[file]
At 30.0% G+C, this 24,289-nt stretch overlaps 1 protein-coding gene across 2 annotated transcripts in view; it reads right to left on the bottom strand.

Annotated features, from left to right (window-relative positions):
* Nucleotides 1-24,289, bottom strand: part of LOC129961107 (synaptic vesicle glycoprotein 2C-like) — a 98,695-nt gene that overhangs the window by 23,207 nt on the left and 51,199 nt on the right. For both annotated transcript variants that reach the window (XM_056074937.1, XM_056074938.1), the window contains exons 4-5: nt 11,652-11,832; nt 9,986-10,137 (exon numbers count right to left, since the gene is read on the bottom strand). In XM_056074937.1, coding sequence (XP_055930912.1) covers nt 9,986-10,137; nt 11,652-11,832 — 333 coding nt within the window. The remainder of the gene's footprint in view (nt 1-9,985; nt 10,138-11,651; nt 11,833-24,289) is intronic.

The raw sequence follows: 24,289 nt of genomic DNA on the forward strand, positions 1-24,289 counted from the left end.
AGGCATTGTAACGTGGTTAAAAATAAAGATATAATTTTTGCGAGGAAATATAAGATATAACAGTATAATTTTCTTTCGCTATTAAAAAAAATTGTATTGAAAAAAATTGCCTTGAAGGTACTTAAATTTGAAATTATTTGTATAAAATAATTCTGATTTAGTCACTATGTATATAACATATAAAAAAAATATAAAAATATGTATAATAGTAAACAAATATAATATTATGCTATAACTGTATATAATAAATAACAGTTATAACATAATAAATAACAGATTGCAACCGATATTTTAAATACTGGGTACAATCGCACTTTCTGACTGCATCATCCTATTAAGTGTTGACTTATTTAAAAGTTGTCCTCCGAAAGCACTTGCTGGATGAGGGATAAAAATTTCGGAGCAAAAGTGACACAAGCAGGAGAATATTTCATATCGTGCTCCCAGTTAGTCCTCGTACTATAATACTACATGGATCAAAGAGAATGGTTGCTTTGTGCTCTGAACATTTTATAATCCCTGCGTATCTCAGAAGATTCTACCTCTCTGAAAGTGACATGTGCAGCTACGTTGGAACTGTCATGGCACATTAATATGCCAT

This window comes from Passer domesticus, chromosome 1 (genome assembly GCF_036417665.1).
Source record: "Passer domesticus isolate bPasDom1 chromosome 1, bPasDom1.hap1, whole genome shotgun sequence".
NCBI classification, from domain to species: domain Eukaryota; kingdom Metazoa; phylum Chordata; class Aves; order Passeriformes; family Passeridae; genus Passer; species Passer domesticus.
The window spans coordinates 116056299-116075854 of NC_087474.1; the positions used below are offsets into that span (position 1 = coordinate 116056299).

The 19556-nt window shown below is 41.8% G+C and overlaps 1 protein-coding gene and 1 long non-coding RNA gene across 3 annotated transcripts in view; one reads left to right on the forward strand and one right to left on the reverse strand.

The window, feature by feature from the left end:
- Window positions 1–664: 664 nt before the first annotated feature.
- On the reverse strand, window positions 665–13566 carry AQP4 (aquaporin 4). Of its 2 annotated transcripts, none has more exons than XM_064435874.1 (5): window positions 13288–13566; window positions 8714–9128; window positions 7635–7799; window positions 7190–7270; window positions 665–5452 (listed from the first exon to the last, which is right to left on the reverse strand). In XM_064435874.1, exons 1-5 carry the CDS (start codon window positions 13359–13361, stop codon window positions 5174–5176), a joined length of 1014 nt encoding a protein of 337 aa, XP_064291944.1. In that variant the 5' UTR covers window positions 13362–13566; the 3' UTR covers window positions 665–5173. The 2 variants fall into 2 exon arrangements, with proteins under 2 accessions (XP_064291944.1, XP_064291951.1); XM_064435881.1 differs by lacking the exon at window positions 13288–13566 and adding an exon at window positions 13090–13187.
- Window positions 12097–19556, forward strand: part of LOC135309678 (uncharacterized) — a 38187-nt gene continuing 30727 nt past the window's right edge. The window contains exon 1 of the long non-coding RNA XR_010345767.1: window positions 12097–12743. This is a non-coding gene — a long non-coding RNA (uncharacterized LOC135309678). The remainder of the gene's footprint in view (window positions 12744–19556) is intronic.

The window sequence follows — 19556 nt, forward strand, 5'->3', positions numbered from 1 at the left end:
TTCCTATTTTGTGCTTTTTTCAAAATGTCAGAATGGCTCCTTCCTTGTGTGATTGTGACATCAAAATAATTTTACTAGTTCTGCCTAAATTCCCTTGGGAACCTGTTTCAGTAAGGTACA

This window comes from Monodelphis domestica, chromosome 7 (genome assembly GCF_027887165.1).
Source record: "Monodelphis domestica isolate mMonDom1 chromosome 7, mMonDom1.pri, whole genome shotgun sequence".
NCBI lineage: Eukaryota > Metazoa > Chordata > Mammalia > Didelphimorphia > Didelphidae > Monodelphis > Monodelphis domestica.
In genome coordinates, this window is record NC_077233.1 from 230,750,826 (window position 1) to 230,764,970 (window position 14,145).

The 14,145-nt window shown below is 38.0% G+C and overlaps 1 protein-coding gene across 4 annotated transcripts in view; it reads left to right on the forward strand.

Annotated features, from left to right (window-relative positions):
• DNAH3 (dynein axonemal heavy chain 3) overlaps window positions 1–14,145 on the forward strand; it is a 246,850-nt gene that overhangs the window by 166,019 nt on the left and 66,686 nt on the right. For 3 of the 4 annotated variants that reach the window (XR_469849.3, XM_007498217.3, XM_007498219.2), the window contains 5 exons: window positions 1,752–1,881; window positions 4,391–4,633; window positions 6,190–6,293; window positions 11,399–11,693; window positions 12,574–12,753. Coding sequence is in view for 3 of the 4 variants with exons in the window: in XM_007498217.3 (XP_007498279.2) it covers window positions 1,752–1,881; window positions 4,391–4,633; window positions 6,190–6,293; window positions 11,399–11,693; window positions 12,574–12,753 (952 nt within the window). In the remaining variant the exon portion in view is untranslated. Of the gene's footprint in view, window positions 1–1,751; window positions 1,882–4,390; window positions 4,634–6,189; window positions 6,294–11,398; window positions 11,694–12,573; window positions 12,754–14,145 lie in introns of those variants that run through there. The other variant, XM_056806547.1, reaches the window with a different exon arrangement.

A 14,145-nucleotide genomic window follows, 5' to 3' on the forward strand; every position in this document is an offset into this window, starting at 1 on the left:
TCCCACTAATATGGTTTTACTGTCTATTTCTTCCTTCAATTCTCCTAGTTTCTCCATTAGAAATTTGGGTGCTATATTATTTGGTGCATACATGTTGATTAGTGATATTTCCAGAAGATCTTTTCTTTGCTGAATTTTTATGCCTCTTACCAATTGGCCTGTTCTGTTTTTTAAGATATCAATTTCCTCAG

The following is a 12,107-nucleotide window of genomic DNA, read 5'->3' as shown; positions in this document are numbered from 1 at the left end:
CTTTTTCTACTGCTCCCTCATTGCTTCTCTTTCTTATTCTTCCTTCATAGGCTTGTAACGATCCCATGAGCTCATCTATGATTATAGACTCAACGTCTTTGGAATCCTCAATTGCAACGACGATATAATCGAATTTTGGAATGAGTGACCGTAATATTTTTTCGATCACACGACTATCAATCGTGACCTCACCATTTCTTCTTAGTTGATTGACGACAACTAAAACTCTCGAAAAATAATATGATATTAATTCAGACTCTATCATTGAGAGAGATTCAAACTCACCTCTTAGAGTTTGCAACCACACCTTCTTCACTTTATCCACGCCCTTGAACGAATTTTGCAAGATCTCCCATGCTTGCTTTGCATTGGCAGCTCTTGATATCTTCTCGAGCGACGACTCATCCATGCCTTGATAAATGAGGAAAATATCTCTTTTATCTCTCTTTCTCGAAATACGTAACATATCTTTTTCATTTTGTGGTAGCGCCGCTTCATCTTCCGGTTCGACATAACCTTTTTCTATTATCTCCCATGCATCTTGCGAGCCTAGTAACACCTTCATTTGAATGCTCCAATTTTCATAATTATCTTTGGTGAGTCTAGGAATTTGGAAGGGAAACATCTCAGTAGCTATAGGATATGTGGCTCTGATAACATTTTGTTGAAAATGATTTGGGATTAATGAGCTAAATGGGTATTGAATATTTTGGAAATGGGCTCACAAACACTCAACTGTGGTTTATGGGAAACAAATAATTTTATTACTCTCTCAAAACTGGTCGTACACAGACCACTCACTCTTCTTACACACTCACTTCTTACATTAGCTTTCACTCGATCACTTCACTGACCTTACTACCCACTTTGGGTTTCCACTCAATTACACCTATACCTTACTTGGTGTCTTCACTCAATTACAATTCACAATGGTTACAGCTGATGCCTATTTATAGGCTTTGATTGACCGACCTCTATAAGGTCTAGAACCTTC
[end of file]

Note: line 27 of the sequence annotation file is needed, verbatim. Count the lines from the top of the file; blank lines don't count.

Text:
CTTTTTCTACTGCTCCCTCATTGCTTCTCTTTCTTATTCTTCCTTCATAGGCTTGTAACGATCCCATGAGCTCATCTATGATTATAGACTCAACGTCTTTGGAATCCTCAATTGCAACGACGATATAATCGAATTTTGGAATGAGTGACCGTAATATTTTTTCGATCACACGACTATCAATCGTGACCTCACCATTTCTTCTTAGTTGATTGACGACAACTAAAACTCTCGAAAAATAATATGATATTAATTCAGACTCTATCATTGAGAGAGATTCAAACTCACCTCTTAGAGTTTGCAACCACACCTTCTTCACTTTATCCACGCCCTTGAACGAATTTTGCAAGATCTCCCATGCTTGCTTTGCATTGGCAGCTCTTGATATCTTCTCGAGCGACGACTCATCCATGCCTTGATAAATGAGGAAAATATCTCTTTTATCTCTCTTTCTCGAAATACGTAACATATCTTTTTCATTTTGTGGTAGCGCCGCTTCATCTTCCGGTTCGACATAACCTTTTTCTATTATCTCCCATGCATCTTGCGAGCCTAGTAACACCTTCATTTGAATGCTCCAATTTTCATAATTATCTTTGGTGAGTCTAGGAATTTGGAAGGGAAACATCTCAGTAGCTATAGGATATGTGGCTCTGATAACATTTTGTTGAAAATGATTTGGGATTAATGAGCTAAATGGGTATTGAATATTTTGGAAATGGGCTCACAAACACTCAACTGTGGTTTATGGGAAACAAATAATTTTATTACTCTCTCAAAACTGGTCGTACACAGACCACTCACTCTTCTTACACACTCACTTCTTACATTAGCTTTCACTCGATCACTTCACTGACCTTACTACCCACTTTGGGTTTCCACTCAATTACACCTATACCTTACTTGGTGTCTTCACTCAATTACAATTCACAATGGTTACAGCTGATGCCTATTTATAGGCTTTGATTGACCGACCTCTATAAGGTCTAGAACCTTC